Wednesday, August 25, 2010

Please Don't Stop the Music

I just got through reading this article on Boston.com about a Boston University student who is appealing a $67,500 verdict that he pay for getting caught for downloading music. The lawsuit comes from the ever-glorious RIAA (Recording Industry Association of America). My two cents is that the US judicial system is lagging behind technology, especially on the music front. The amounts that people (mostly college students) get sued for for downloading music is outlandish, and furthermore, in many of the cases it's unclear as to whether or not the music was simply downloaded, or if it was downloaded and then shared to other people.

Two of my close friends were targeted for downloading music while at UMass a few years ago, and after they settled, each had to pay $3,000. And these two were not heavy downloaders and rarely downloaded anything - yet had to pay this very large amount (for college students with a limited income).

Where do these exuberant prices come from? I can see a high punishment being put out there to get others to stop sharing music illegally, but this is absurd. In the BU case the man was originally being held accountable for over $600,000. The punishment just doesn't seem (to me at least) to fit the crime. For one thing, the action is not a threat and causes very minor harm to recording artists (although done on a large scale they can be out thousands/millions of dollars). And recording artists are already rolling in the dough due to their outrageously priced concerts and merchandise that having to pay $600,000, most of which probably doesn't even go to them, is ridiculous.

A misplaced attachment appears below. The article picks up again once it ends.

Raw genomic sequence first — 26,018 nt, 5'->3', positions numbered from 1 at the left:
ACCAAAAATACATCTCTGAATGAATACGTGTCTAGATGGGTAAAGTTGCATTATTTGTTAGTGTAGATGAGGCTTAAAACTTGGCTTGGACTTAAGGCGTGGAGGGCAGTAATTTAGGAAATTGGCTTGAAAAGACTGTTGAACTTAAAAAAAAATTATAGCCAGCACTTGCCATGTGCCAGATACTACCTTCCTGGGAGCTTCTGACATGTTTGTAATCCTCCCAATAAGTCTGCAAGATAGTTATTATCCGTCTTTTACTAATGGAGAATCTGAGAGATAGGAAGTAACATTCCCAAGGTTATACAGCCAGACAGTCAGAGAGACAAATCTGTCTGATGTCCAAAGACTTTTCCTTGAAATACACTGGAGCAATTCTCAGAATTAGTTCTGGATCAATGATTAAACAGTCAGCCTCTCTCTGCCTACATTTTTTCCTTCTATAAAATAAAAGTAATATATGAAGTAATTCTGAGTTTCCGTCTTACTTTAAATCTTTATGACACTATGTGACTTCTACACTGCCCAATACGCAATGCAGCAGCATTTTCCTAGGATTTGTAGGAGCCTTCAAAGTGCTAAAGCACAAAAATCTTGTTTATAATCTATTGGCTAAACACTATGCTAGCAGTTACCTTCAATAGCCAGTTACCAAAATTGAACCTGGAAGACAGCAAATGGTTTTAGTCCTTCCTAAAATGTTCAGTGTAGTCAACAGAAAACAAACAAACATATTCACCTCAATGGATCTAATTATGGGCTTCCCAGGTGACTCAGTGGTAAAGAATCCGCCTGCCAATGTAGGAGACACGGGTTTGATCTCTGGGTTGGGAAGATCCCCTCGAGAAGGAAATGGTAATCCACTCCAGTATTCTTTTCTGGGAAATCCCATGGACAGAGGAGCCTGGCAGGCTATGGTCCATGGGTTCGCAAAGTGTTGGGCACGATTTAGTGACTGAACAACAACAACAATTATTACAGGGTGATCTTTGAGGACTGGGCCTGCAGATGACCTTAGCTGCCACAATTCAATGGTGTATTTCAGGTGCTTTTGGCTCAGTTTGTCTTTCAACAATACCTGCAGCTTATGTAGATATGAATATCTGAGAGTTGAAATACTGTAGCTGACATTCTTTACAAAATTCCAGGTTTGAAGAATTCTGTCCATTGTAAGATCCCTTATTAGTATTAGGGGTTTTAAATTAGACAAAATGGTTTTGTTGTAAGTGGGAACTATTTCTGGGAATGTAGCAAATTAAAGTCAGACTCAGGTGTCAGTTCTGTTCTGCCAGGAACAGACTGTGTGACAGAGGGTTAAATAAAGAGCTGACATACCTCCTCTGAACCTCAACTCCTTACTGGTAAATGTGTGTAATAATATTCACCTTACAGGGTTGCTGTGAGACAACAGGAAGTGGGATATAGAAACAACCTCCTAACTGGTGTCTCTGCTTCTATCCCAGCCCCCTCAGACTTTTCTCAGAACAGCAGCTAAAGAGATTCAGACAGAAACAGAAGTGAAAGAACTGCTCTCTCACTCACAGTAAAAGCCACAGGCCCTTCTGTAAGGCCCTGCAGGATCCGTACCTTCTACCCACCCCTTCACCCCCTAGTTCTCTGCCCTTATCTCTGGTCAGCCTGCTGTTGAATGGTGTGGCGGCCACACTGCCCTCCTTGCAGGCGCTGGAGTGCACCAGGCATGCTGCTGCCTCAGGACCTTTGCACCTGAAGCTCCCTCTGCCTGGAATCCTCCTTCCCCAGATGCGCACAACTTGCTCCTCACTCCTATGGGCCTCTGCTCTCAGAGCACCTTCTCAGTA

And if the United States wants to crack down on copyright violations, why don't we look abroad!? When I was living in China you could find any US/Hollywood movie and TV series either copied or bootlegged over there. DVD stores were all over Beijing that sold copied discs of Hollywood films. Not to mention there are Chinese versions of YouTube which post full-length Hollywood movies with Chinese subtitles. Furthermore, there are actually Chinese computer programs that will search and retrieve any TV series or movie you want and load it up streaming to your computer. I'm not sure how it works, but I've both seen and used all of these resources. And from all of these outlets to watch Hollywood movies, not a cent is going towards America or the acting studios

And the same can be said about US music being sold and downloaded in China (and hundreds of other countries I'm sure). Again, my mindset remains: why do we punish our own people so severely when this behavior is rampant all over? Let's increase our international copyright laws and claims and hold others responsible as well.

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